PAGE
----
> >areas where entropy is low?  Is it because there are likely to be
> >other areas with low entropy that are not detected by the checker?
> >Would changing the sector size help? Or, is my understanding of hard
> >disks just so bare, that I fail to realize how difficult this would
> >be?  If nobody answers, I'll assume it's hopeless, as based on the
> >following output, this is what my inclination is to believe. If
> >someone has a "wild idea" (the possibility of recovering the key from
> >RAM is long gone), then I am certainly willing to try it -- even if it
> >takes a decade or so to unlock. It's a crypto wallet with just enough
> >to pay off my first year of medical school loans...
> >
> >root at pony:/home/m/cryptsetup-master/misc/keyslot_checker#
> >./chk_luks_keyslots /dev/sdb5
> >
> >parameters (commandline and LUKS header):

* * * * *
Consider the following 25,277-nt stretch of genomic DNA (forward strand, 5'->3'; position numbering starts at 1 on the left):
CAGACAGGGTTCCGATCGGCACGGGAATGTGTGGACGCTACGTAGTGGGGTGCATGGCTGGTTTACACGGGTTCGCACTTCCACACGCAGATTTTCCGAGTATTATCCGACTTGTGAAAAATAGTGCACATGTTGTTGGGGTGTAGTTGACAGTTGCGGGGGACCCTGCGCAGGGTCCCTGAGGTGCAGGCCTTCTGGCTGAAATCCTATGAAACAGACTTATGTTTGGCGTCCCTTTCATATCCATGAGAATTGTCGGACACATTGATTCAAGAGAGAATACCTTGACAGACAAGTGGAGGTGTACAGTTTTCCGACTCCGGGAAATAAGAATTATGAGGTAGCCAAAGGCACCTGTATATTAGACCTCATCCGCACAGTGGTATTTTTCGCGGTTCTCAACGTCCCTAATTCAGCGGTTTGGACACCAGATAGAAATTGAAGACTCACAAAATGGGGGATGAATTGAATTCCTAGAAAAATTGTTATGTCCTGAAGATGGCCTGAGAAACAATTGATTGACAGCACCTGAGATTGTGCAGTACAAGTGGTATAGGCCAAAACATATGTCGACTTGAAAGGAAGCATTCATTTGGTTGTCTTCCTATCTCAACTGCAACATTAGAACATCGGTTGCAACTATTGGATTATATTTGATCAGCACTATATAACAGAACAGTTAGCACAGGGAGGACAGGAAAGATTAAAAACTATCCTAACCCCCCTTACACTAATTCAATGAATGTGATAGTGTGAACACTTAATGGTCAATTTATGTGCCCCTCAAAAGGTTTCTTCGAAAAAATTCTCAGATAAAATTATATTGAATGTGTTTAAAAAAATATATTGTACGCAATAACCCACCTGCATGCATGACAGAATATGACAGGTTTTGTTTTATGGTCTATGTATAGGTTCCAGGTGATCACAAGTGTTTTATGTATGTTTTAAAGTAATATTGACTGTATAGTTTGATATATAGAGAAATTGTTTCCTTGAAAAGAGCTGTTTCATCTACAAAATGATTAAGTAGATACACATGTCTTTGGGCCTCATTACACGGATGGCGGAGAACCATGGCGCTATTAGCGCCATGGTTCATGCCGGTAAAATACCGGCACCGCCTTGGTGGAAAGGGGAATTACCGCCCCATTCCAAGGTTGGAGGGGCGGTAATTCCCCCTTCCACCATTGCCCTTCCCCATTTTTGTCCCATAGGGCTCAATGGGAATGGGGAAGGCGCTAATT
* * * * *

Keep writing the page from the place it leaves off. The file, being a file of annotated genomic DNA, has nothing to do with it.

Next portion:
> >  sector size: 512
> >  threshold:   0.900000
> >
> >- processing keyslot 0:  start: 0x001000   end: 0x03f800
> >  low entropy at: 0x005000    entropy: 0.000000
> >  low entropy at: 0x005200    entropy: 0.000000
> >  low entropy at: 0x005400    entropy: 0.000000
> >  low entropy at: 0x005600    entropy: 0.000000
> >  low entropy at: 0x005800    entropy: 0.000000
> >  low entropy at: 0x005a00    entropy: 0.000000
> >  low entropy at: 0x005c00    entropy: 0.000000
> >  low entropy at: 0x005e00    entropy: 0.000000
> >  low entropy at: 0x038000    entropy: 0.000000
> >  low entropy at: 0x038200    entropy: 0.000000
> >  low entropy at: 0x038400    entropy: 0.000000
> >  low entropy at: 0x038600    entropy: 0.000000
> >  low entropy at: 0x038800    entropy: 0.000000
> >  low entropy at: 0x038a00    entropy: 0.000000